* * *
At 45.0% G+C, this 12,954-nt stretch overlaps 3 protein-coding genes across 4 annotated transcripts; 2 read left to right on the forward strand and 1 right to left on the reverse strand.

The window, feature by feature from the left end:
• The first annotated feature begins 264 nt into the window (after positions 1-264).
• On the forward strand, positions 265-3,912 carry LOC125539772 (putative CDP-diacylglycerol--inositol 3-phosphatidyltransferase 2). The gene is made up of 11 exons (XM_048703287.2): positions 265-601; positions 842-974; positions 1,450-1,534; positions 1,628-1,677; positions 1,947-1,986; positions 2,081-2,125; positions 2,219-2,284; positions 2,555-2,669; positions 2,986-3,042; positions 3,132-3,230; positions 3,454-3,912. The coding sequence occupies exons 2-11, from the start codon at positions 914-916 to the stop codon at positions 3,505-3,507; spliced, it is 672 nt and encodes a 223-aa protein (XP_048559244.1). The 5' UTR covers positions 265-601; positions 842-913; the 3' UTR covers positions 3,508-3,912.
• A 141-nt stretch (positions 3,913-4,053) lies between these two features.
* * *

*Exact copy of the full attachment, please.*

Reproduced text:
At 45.0% G+C, this 12,954-nt stretch overlaps 3 protein-coding genes across 4 annotated transcripts; 2 read left to right on the forward strand and 1 right to left on the reverse strand.

The window, feature by feature from the left end:
• The first annotated feature begins 264 nt into the window (after positions 1-264).
• On the forward strand, positions 265-3,912 carry LOC125539772 (putative CDP-diacylglycerol--inositol 3-phosphatidyltransferase 2). The gene is made up of 11 exons (XM_048703287.2): positions 265-601; positions 842-974; positions 1,450-1,534; positions 1,628-1,677; positions 1,947-1,986; positions 2,081-2,125; positions 2,219-2,284; positions 2,555-2,669; positions 2,986-3,042; positions 3,132-3,230; positions 3,454-3,912. The coding sequence occupies exons 2-11, from the start codon at positions 914-916 to the stop codon at positions 3,505-3,507; spliced, it is 672 nt and encodes a 223-aa protein (XP_048559244.1). The 5' UTR covers positions 265-601; positions 842-913; the 3' UTR covers positions 3,508-3,912.
• A 141-nt stretch (positions 3,913-4,053) lies between these two features.